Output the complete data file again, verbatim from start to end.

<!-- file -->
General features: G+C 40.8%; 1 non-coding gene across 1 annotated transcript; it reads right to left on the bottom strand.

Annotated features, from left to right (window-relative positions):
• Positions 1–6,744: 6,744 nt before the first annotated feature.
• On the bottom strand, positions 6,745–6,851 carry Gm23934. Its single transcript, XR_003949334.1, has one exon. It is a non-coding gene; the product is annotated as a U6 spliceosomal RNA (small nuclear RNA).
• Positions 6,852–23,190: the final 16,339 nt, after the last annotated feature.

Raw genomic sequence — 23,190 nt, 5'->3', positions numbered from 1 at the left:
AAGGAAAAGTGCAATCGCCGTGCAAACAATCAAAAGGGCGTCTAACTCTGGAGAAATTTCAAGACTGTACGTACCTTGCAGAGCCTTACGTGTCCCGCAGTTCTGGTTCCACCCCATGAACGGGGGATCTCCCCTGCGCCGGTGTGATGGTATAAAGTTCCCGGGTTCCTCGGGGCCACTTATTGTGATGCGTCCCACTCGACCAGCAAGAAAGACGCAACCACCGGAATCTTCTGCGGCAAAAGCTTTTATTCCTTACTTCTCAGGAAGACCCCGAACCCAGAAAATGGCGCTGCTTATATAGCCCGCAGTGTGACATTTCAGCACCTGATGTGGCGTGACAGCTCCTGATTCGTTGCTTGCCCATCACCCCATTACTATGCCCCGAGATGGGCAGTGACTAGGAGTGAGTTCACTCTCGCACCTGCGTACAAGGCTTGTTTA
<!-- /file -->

General features: G+C 40.8%; 1 non-coding gene across 1 annotated transcript; it reads right to left on the bottom strand.

Annotated features, from left to right (window-relative positions):
• Positions 1–6,744: 6,744 nt before the first annotated feature.
• On the bottom strand, positions 6,745–6,851 carry Gm23934. Its single transcript, XR_003949334.1, has one exon. It is a non-coding gene; the product is annotated as a U6 spliceosomal RNA (small nuclear RNA).
• Positions 6,852–23,190: the final 16,339 nt, after the last annotated feature.

Raw genomic sequence — 23,190 nt, 5'->3', positions numbered from 1 at the left:
AAGGAAAAGTGCAATCGCCGTGCAAACAATCAAAAGGGCGTCTAACTCTGGAGAAATTTCAAGACTGTACGTACCTTGCAGAGCCTTACGTGTCCCGCAGTTCTGGTTCCACCCCATGAACGGGGGATCTCCCCTGCGCCGGTGTGATGGTATAAAGTTCCCGGGTTCCTCGGGGCCACTTATTGTGATGCGTCCCACTCGACCAGCAAGAAAGACGCAACCACCGGAATCTTCTGCGGCAAAAGCTTTTATTCCTTACTTCTCAGGAAGACCCCGAACCCAGAAAATGGCGCTGCTTATATAGCCCGCAGTGTGACATTTCAGCACCTGATGTGGCGTGACAGCTCCTGATTCGTTGCTTGCCCATCACCCCATTACTATGCCCCGAGATGGGCAGTGACTAGGAGTGAGTTCACTCTCGCACCTGCGTACAAGGCTTGTTTA